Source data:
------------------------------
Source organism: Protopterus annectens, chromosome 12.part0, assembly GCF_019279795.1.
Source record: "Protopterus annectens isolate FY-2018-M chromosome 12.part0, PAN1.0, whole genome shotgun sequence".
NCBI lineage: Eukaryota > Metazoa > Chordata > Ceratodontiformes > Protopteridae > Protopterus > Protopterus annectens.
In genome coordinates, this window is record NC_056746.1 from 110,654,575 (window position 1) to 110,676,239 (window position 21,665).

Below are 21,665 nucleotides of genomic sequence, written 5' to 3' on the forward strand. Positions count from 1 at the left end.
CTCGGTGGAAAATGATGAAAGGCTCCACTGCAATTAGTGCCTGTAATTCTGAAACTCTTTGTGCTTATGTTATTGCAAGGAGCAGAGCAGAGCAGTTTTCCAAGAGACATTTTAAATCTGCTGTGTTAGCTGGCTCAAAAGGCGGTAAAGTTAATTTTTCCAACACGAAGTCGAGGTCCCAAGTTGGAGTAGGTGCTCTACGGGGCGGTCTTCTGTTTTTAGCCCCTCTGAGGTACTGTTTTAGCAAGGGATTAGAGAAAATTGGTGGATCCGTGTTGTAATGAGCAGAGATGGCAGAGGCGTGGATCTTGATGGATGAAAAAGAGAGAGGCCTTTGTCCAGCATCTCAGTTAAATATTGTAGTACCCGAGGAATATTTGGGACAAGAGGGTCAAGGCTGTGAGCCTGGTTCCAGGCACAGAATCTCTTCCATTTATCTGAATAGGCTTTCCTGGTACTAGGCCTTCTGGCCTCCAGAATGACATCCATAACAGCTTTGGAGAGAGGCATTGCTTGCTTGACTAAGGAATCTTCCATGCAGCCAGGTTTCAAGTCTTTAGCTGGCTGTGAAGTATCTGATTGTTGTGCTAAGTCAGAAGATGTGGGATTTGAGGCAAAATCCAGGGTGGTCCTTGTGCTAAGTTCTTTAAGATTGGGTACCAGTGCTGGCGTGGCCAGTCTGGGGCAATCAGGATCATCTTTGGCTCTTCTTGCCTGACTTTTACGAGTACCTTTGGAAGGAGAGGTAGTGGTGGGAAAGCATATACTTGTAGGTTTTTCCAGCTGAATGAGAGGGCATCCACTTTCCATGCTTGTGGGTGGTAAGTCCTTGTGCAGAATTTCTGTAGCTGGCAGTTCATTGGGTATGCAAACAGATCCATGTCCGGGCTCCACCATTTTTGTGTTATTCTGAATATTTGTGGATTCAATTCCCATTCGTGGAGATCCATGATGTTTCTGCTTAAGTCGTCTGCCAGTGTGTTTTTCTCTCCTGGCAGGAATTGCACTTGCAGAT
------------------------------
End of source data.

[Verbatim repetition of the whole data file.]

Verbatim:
Source organism: Protopterus annectens, chromosome 12.part0, assembly GCF_019279795.1.
Source record: "Protopterus annectens isolate FY-2018-M chromosome 12.part0, PAN1.0, whole genome shotgun sequence".
NCBI lineage: Eukaryota > Metazoa > Chordata > Ceratodontiformes > Protopteridae > Protopterus > Protopterus annectens.
In genome coordinates, this window is record NC_056746.1 from 110,654,575 (window position 1) to 110,676,239 (window position 21,665).

Below are 21,665 nucleotides of genomic sequence, written 5' to 3' on the forward strand. Positions count from 1 at the left end.
CTCGGTGGAAAATGATGAAAGGCTCCACTGCAATTAGTGCCTGTAATTCTGAAACTCTTTGTGCTTATGTTATTGCAAGGAGCAGAGCAGAGCAGTTTTCCAAGAGACATTTTAAATCTGCTGTGTTAGCTGGCTCAAAAGGCGGTAAAGTTAATTTTTCCAACACGAAGTCGAGGTCCCAAGTTGGAGTAGGTGCTCTACGGGGCGGTCTTCTGTTTTTAGCCCCTCTGAGGTACTGTTTTAGCAAGGGATTAGAGAAAATTGGTGGATCCGTGTTGTAATGAGCAGAGATGGCAGAGGCGTGGATCTTGATGGATGAAAAAGAGAGAGGCCTTTGTCCAGCATCTCAGTTAAATATTGTAGTACCCGAGGAATATTTGGGACAAGAGGGTCAAGGCTGTGAGCCTGGTTCCAGGCACAGAATCTCTTCCATTTATCTGAATAGGCTTTCCTGGTACTAGGCCTTCTGGCCTCCAGAATGACATCCATAACAGCTTTGGAGAGAGGCATTGCTTGCTTGACTAAGGAATCTTCCATGCAGCCAGGTTTCAAGTCTTTAGCTGGCTGTGAAGTATCTGATTGTTGTGCTAAGTCAGAAGATGTGGGATTTGAGGCAAAATCCAGGGTGGTCCTTGTGCTAAGTTCTTTAAGATTGGGTACCAGTGCTGGCGTGGCCAGTCTGGGGCAATCAGGATCATCTTTGGCTCTTCTTGCCTGACTTTTACGAGTACCTTTGGAAGGAGAGGTAGTGGTGGGAAAGCATATACTTGTAGGTTTTTCCAGCTGAATGAGAGGGCATCCACTTTCCATGCTTGTGGGTGGTAAGTCCTTGTGCAGAATTTCTGTAGCTGGCAGTTCATTGGGTATGCAAACAGATCCATGTCCGGGCTCCACCATTTTTGTGTTATTCTGAATATTTGTGGATTCAATTCCCATTCGTGGAGATCCATGATGTTTCTGCTTAAGTCGTCTGCCAGTGTGTTTTTCTCTCCTGGCAGGAATTGCACTTGCAGAT